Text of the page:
|Applicable Blender version: 2.67.|
You previously learned about using diffuse and specular shaders to control the appearance of a material. These settings only affect how the material reflects direct light from lamps; but in the real world, objects are also illuminated by indirect light bouncing off other lit objects.
In particular, there is the important case of light bouncing off mirrors and other glossy or polished surfaces before travelling to the camera, and also of light passing through transparent objects and being refracted (bent).
In the real world, such light can illuminate other objects, and it can also do so after bouncing off non-mirrorlike surfaces. The general problem of modelling such indirect lighting is called global illumination, commonly abbreviated “GI”. Unfortunately, the Blender Internal renderer, which is what we have been working with so far, cannot deal with GI in its full generality; to cope with that, we would have to use the Cycles renderer, which is introduced later. So for now we will confine ourselves to mirrorlike reflections which do not illuminate other objects.
Setting The SceneEdit
Let’s create a very basic model we can use to experiment with various ray-tracing effects. Open a new Blender document. Make sure the default cube is selected. Go to the Modifiers context in the Properties window, and add an Array modifier to the cube.
The cube will immediately become two cubes, but so close together that they look like a single cuboid. This is because the default settings for the Array modifier are to use a Relative offset of (X, Y, Z) = (1.0, 0.0, 0.0). Change these offsets to (1.5, 1.5, 1.5), so the copies are more widely separated at a more interesting angle, and increase the repetition count to 5.
Now try rotating and repositioning the camera and the cubes to get them all in the view. If you hitto render now, you should see something like at right. So far not very exciting. But since we are going to be dealing with reflections and refractions, it would be nice to have something in the surroundings to be reflected and refracted.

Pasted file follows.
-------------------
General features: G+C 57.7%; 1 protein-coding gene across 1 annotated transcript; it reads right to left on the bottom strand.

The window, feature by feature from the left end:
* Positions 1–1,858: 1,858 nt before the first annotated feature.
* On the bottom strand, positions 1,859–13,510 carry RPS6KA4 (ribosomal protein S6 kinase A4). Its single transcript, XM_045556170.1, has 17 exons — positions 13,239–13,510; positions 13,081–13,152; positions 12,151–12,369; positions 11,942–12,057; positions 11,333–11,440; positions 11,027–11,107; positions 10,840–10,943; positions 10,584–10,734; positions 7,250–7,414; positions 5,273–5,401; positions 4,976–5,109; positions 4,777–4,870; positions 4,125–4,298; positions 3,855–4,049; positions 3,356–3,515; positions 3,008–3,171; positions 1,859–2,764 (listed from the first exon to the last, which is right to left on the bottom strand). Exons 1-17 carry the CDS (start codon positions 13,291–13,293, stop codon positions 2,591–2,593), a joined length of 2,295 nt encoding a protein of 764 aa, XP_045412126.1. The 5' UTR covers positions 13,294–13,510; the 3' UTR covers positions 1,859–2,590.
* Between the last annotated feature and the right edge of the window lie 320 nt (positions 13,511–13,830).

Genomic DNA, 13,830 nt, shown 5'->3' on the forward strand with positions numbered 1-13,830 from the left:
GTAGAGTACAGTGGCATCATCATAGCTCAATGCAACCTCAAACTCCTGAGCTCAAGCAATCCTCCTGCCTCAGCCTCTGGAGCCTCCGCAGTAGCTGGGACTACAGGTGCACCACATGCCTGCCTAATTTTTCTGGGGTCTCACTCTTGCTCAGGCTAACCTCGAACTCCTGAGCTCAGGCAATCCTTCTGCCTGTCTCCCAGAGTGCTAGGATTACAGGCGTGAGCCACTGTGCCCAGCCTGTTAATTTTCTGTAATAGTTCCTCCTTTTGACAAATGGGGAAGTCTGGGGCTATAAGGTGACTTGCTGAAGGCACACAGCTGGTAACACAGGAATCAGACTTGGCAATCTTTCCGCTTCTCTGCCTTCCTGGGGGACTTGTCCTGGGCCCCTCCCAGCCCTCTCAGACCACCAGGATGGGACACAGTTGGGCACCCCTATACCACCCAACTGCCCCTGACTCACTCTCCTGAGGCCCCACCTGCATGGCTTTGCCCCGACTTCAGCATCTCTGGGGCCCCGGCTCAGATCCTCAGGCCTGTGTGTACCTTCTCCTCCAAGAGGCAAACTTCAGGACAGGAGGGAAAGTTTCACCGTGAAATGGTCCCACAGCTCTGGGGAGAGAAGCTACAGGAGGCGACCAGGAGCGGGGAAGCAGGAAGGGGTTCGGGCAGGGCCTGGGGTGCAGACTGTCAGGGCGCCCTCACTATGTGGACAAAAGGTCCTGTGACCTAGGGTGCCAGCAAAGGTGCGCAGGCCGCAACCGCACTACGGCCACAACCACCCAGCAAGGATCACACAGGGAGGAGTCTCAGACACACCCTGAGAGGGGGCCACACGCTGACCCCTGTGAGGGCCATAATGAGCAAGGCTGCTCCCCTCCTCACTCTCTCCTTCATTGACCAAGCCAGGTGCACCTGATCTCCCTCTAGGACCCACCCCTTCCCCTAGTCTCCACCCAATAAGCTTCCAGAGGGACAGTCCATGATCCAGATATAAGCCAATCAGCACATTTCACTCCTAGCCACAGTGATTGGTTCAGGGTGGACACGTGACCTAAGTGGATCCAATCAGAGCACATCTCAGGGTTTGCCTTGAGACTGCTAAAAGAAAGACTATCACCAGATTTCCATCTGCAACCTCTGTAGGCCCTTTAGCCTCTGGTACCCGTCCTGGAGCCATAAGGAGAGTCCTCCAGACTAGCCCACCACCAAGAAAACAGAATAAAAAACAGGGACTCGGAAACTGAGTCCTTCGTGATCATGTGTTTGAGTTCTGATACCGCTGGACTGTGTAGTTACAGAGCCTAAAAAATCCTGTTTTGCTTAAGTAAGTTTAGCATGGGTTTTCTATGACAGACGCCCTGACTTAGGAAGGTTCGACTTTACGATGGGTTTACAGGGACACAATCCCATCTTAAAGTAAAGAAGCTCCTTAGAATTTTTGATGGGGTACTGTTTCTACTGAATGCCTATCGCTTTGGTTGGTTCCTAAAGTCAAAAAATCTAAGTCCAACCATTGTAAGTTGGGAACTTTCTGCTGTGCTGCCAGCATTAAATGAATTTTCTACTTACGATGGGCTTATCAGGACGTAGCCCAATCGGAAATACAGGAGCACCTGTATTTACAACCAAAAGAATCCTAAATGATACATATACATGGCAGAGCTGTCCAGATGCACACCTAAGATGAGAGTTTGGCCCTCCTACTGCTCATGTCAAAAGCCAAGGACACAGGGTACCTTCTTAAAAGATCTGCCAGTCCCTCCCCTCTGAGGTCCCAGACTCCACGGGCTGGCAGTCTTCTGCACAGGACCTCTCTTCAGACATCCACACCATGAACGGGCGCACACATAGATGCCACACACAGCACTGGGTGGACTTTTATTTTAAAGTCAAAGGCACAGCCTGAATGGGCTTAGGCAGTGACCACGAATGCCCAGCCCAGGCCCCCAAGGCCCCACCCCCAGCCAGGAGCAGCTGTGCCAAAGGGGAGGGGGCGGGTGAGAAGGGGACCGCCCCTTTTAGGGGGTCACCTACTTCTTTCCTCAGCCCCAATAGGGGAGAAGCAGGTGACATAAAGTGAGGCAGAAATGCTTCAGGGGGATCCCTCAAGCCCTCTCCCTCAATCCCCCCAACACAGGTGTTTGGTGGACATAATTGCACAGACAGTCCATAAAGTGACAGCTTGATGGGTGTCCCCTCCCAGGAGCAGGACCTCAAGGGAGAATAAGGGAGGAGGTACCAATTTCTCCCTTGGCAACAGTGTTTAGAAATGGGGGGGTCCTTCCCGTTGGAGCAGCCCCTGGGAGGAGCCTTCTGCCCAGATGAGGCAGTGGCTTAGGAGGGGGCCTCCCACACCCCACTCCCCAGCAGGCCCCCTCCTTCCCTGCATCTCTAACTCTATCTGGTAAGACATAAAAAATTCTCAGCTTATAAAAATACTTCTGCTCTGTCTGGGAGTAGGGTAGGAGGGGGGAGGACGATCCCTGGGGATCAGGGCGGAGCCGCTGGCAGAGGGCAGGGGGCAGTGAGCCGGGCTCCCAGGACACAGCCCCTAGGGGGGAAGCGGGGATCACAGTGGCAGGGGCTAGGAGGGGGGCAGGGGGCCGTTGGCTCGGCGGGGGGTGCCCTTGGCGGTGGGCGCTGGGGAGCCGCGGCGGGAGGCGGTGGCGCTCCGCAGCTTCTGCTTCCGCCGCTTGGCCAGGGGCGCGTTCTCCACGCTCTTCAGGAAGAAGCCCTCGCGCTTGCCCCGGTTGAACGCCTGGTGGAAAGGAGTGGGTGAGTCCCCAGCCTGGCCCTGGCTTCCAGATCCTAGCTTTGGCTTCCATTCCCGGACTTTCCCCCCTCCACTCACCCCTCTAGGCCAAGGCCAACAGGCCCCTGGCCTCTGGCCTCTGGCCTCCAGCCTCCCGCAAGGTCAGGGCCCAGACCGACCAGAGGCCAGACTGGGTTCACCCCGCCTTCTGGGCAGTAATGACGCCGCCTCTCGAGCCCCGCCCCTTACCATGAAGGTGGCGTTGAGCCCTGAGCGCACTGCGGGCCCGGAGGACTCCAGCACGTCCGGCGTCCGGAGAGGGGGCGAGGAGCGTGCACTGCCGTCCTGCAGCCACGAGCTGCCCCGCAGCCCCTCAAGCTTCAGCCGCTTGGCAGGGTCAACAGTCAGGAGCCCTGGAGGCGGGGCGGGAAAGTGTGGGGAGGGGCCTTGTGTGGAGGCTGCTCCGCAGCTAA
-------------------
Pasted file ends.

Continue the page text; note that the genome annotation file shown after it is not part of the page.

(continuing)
One easy thing to add is a world texture. Go to the Texture context in the Properties window. Make sure the World texture (the leftmost of the 3 buttons at the top of the topmost panel) is selected. Create a new texture, and change its type to “Magic”, which has a nice variety of different colours. Go to the Influence panel; by default the top-left checkbox (affect background progression) is checked; but this does nothing, because the default sky setting is not to have a progression at all. So uncheck that box, and check the second one on the left (affect horizon colour) instead.
Also under the “Size:” setting, set the X, Y and Z scaling all to 3.0; by shrinking the pattern, this will bring more detail into the view.
Now if you hit, you should get an image with a slightly more interesting background.
OK, we are ready to start playing with the material settings...
In physics, refraction is what happens to light when it crosses the boundary from one material (e.g. air) into another (e.g. water); it slows down when it enters the denser material, and speeds back up when it leaves. The refractive index of a material is a measure of how much the speed changes relative to a vacuum (where light travels at full speed). As the speed changes, the light beam also changes direction, giving rise to well-known “bending” effects like you see when you put a teaspoon in a glass of water, or look down into a swimming pool (as at right).
Anyway, back to our tutorial model. Make sure the cubes are selected. Go to the Materials context in the Properties window. Find the Transparency panel, and check the box at the top to enable transparency. In the row of buttons for selecting the type of transparency just below that checkbox, titled “Mask”, “Z Transparency” and “Raytrace”, select “Raytrace”.
In the editable fields immediately below those transparency-type buttons, the one at the top left is titled “Alpha:”; you will have to reduce it below its default value of 1.0 in order to see any actual transparency effect. Try reducing it to 0.5.
Just a bit further down from the Alpha field, look for two more fields: “IOR:” (“Index Of Refraction”) and “Filter:”.
To simulate glass, set the IOR to 1.5 (other useful values are 1.33 for water, 2.4 for diamond etc). The Filter value controls how much of the diffuse colour of the material the light takes on as it passes through; set it to something like 0.5, though you probably won’t notice much effect from this unless you specify a strong colour in the diffuse shader settings.
The “Depth:” setting controls how many times the light passes across material boundaries before the renderer gives up keeping track. Larger values give more realistic results, at the usual cost of increased render times. In more complex scenes where you have transparent objects in front of other transparent objects, this value will have a definite effect; here it probably doesn’t matter too much.